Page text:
Man Named Hemingway Wins Hemingway Look-Alike Contest in Key West

ABCNews.com(KEY WEST, Fla.) -- Move over “The Old Man and the Sea” -- this was many old men in Key West, all vying to be the winner of the 36th annual Ernest "Papa" Hemingway Look-Alike Contest.

The reigning champ this year is actually named Dave Hemingway, of Macon, North Carolina, although he claims he is not related to the famous author.

"I think it's about time that Hemingway won a Hemingway look-alike contest," he said after winning the competition adorned in a wool turtleneck sweater, much like the famed author’s.

Hemingway beat out 139 other entrants on his seventh attempt for the title.

"I do feel like Ernest because I'm in the same town that he lived in for so many years," the bearded man explained. "I like to fish, I like to drink a little bit, I like women, and I just like having a good fun time."

One of the other competitors also included famous southern chef Paula Deen’s husband, Michael Groover of Savannah, Georgia. Groover finished within the top five for the second year in a row.

The contest took place at Sloppy Joe’s Bar in Key West, a local watering hole the author often frequented while he lived there in the 1930s.

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California anticipates much-needed rain this week after catastrophic wildfires

California anticipates much-needed rain this week after catastrophic wildfiresGoogle Earth(NEW YORK) -- Ravaged by a slew of deadly wildfires in recent days, northern California is set to get a bit of relief this week in the form of rain.

A storm system is expected to move over the Pacific Northwest later this week and the trailing cold front will most likely bring some much-needed rain to northern California between Thursday and Friday, according to ABC meteorologists.

"It will rain a bit but not enough to fully douse the blazes," AccuWeather Senior Meteorologist Ken Clark said in a statement Tuesday. "The biggest advantage to firefighters will be the increase in humidity and lower temperatures."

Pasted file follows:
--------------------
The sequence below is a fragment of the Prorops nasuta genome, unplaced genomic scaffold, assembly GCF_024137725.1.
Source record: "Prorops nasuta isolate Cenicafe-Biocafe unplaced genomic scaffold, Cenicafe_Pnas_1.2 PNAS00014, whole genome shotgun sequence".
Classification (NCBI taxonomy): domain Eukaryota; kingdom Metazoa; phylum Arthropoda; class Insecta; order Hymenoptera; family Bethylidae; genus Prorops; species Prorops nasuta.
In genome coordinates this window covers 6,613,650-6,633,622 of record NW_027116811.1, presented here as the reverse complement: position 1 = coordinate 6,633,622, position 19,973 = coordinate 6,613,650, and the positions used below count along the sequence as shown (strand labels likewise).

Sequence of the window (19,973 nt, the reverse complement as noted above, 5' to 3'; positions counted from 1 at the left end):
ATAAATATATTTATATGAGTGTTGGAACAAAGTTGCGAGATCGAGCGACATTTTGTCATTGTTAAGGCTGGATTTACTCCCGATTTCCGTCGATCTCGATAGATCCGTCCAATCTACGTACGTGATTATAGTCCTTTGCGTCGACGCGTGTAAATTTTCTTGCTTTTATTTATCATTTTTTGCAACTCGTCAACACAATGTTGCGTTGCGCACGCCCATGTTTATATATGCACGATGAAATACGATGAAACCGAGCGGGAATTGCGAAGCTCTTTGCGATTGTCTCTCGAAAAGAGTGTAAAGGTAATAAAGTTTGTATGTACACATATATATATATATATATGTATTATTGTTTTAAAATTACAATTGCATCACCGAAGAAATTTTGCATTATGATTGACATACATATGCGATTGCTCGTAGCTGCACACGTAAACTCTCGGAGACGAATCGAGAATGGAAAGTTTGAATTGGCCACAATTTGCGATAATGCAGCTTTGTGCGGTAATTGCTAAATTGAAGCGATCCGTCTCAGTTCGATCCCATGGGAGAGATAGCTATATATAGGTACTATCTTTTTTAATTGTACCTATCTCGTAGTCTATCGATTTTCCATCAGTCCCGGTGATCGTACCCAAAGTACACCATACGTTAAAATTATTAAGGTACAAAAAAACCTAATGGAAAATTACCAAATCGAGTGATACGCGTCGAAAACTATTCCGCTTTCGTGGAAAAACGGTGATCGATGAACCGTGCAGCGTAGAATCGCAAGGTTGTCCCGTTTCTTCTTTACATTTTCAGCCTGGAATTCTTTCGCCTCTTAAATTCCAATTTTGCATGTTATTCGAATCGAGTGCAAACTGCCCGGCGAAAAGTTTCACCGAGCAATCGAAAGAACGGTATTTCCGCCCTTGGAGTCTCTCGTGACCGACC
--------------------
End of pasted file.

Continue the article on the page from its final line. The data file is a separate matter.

Massive wildfires have charred more than 245,000 acres of land statewide in the past week, killing at least 41 people and destroying thousands of homes, according to authorities.

Firefighters were battling about a dozen wildfires as of late Tuesday evening, although most of them were more than halfway contained.

“The weather today will be warm with low humidity, which will continue to challenge firefighters, but only light winds are forecast,” CalFire said in a statement on Tuesday. “A chance of precipitation is expected to arrive later in the week, bringing relief from the dry conditions.”

The northern parts of the Golden State, which has bared the brunt of the fire damage, is forecast to see an influx of cloudy, cooler and wetter weather later in the week, according to AccuWeather.

Spotter from Los Osos was reporting sprinkles from this high level moisture. Dry at lower levels. Rain evaporates. Also called "Virga" #cawx pic.twitter.com/sgxj3bdXZQ

— NWS Los Angeles (@NWSLosAngeles) October 18, 2017

However, a return of dry air, heat and areas of gusty winds could once again raise the wildfire danger early next week, meteorologists said.

Separately, a band of moisture, referred to as Atmospheric River by weather experts, is currently stretching between Asia and North America. It’s expected to bring several storm systems into many parts of the Pacific Northwest through the rest of the week.

The first of these storms have already hit the Pacific Northwest with wind gusts of between 40 and 74 mph.

A number of wind warnings and flood watches are in effect in the western and northern parts of the U.S. ahead of the storm.

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